The local listed property story made a big splash when the regulators consolidated property unit trusts and property loan stocks into one simple and tax-tight investment vehicle named a Real Estate Investment Trust (Reit). And investors rode the wave of double-digit capital growth rates and inflation-beating income distributions for many years.
But in 2018 the tide went out, taking 25% of the JSE’s South African Listed Property Index’s value with it. It is yet to return, as a sluggish economy keeps a recovery at bay. There are simply too many buildings and not enough tenants.
Meanwhile, investors and the property counters themselves have gone searching for greener pastures in places far, far away — in Europe, the US and parts of Asia to be exact.
In future, they might not have to travel as far, with a couple of bourses already adopting the Reits regime and others considering the same route.
But Peter Clarke, property analyst at Investec Asset Management, says listings are still few and far between, and markets are still in their infancy.
“It will take some time to formalise structures, educate their own retail investors. They also lack the scale and liquidity to attract large institutional investors from abroad,” he says.
The first Reit listing outside South Africa’s borders was the STANLIB Fahari I-REIT on the Nairobi Stock Exchange in 2015 and was followed by a few small counters coming to market in Nigeria, all mainly focused on housing development. A couple of Reits have also since been made available in Botswana and Zimbabwe.
“There have been talks of other countries adopting the regime,” says Clark.
But if you believe in the African growth story, and want to put your money behind it, Clark says it will have to be for the long haul. The very long haul.
“The stocks have been very volatile over the short term for one, reacting to political and economic uncertainty and instability. The counters are also in the process of building up a stock of good underlying assets and the long-term corporate leases that go with it, which takes time,” he says.
“A lot of price discovery of the true value of rental properties still needs to be done.”
Also, property rights are not afforded to everyone in all jurisdictions, with large tracts of land owned by the government or by community trusts, and only leasehold or freehold arrangements are possible.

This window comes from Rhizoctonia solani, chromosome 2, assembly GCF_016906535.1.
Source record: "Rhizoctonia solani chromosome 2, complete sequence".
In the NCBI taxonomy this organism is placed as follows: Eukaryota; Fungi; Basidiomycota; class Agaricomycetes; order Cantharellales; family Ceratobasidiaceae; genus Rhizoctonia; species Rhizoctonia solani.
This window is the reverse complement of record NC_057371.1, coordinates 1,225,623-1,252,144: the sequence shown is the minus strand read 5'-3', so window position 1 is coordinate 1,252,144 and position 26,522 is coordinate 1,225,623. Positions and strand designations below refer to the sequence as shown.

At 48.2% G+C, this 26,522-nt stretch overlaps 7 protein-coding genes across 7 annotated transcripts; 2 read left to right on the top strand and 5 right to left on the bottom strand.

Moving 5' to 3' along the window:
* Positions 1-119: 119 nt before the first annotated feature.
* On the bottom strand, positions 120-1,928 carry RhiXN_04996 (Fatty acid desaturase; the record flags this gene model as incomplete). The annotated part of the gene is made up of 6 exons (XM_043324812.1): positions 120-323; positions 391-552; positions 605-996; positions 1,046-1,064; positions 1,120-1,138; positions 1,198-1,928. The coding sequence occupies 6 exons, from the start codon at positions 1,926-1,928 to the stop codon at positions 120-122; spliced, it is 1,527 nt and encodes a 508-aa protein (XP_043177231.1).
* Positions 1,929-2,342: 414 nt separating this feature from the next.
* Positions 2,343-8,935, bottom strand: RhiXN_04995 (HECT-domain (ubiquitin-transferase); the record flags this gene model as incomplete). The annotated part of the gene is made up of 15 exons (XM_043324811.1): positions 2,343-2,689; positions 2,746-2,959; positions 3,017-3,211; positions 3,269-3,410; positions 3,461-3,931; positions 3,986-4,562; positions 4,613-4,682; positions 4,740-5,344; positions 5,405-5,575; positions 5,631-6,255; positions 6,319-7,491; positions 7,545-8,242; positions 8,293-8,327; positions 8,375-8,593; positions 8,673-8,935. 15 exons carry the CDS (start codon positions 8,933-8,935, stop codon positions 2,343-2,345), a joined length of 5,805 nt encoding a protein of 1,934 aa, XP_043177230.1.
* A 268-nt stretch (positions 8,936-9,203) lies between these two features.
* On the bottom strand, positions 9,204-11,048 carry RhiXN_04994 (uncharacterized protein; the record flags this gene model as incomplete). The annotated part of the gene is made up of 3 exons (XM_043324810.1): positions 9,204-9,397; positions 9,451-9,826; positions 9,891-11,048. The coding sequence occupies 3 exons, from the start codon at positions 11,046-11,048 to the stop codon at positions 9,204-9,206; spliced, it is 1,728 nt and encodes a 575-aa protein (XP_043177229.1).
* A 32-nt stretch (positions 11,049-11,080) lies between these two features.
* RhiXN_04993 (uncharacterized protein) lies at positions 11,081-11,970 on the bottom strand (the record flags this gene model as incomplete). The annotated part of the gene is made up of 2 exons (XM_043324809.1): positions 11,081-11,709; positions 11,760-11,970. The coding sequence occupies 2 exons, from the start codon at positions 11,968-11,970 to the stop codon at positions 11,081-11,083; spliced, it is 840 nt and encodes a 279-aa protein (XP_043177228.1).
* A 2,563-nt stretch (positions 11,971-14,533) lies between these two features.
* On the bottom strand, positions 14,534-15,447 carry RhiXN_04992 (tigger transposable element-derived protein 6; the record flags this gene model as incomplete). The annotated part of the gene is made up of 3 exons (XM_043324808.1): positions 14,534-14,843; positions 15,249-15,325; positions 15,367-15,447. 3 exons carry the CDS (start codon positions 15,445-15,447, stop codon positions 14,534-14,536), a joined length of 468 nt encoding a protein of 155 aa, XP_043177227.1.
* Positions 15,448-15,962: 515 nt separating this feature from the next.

“And land registry systems are not sophisticated enough to even enforce or ensure these arrangements,” Clarke says.
But just like South Africa, the underlying real estate landscape is filled with office blocks and shopping malls.
Property companies piggy-backed on local retailers’ voyages into Africa, he says, and built these structures to accommodate them.
But not all these ventures worked out. Think Woolworths in Nigeria, MTN in Ghana and Pick n Pay in Botswana to name a few, and there were no local retailers to fill the gap. Retail and consumption patterns are very different across geographies, says Clarke.
It has been a tough experience for some landlords, he says, and Attaq and Highprop, for example, have decided to cut their losses and downscale their African exposure.
But others are toughing it out. SA Corporate has shares in office and retail centres in Zambia. Atterbury and Growthpoint, via its shareholding in Grit Real Estate’s investment, has a business in Ghana and Zambia, are looking to expand. Resilient has a presence in Nigeria.
But the expected growth has not been forthcoming, says Gareth Elston, CIO at Reitway Global.
“It is not easy to get a listed property sector off the ground and attract sufficient international capital,” he says. “There are over 1,000 funds around the world competing for the same cash.”
But headway has been made by countries such as Mauritius and Morocco. Albeit their few listed Reits are still small in comparison to the South African market, Elston says they are attracting capital and incentivising development. The regulatory landscape is also clear and it is relatively easy to conduct business in these countries.
Elston says government plays an integral role in its own property sector. It has to make it attractive for investors to fund projects and make it easy for investors to access markets and create wealth.
Furthermore, authorities need to support the industry as key tenants by committing to long-term leases and paying rent on time.
Incentives are also key, Elston says and refers to the success of the section 12 J tax regime that led to the development of much-needed student accommodation. BM
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